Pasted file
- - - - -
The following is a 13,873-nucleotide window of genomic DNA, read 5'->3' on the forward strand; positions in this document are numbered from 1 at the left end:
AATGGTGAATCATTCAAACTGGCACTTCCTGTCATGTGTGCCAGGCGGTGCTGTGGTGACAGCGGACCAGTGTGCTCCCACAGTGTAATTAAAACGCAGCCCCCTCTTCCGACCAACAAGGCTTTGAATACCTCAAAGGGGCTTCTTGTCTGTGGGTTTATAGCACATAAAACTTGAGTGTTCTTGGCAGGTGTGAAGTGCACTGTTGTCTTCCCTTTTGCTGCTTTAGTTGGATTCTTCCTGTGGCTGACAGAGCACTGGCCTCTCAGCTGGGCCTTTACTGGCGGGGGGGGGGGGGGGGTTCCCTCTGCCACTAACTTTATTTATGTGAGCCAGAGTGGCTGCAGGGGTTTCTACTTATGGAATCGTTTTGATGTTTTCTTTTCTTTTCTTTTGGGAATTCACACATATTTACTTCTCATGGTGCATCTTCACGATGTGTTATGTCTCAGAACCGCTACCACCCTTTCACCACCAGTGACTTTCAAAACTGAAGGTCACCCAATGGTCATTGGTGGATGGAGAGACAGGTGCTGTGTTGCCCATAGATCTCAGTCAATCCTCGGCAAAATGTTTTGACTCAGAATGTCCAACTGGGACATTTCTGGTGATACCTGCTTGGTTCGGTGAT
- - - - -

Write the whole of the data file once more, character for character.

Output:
The following is a 13,873-nucleotide window of genomic DNA, read 5'->3' on the forward strand; positions in this document are numbered from 1 at the left end:
AATGGTGAATCATTCAAACTGGCACTTCCTGTCATGTGTGCCAGGCGGTGCTGTGGTGACAGCGGACCAGTGTGCTCCCACAGTGTAATTAAAACGCAGCCCCCTCTTCCGACCAACAAGGCTTTGAATACCTCAAAGGGGCTTCTTGTCTGTGGGTTTATAGCACATAAAACTTGAGTGTTCTTGGCAGGTGTGAAGTGCACTGTTGTCTTCCCTTTTGCTGCTTTAGTTGGATTCTTCCTGTGGCTGACAGAGCACTGGCCTCTCAGCTGGGCCTTTACTGGCGGGGGGGGGGGGGGGGTTCCCTCTGCCACTAACTTTATTTATGTGAGCCAGAGTGGCTGCAGGGGTTTCTACTTATGGAATCGTTTTGATGTTTTCTTTTCTTTTCTTTTGGGAATTCACACATATTTACTTCTCATGGTGCATCTTCACGATGTGTTATGTCTCAGAACCGCTACCACCCTTTCACCACCAGTGACTTTCAAAACTGAAGGTCACCCAATGGTCATTGGTGGATGGAGAGACAGGTGCTGTGTTGCCCATAGATCTCAGTCAATCCTCGGCAAAATGTTTTGACTCAGAATGTCCAACTGGGACATTTCTGGTGATACCTGCTTGGTTCGGTGAT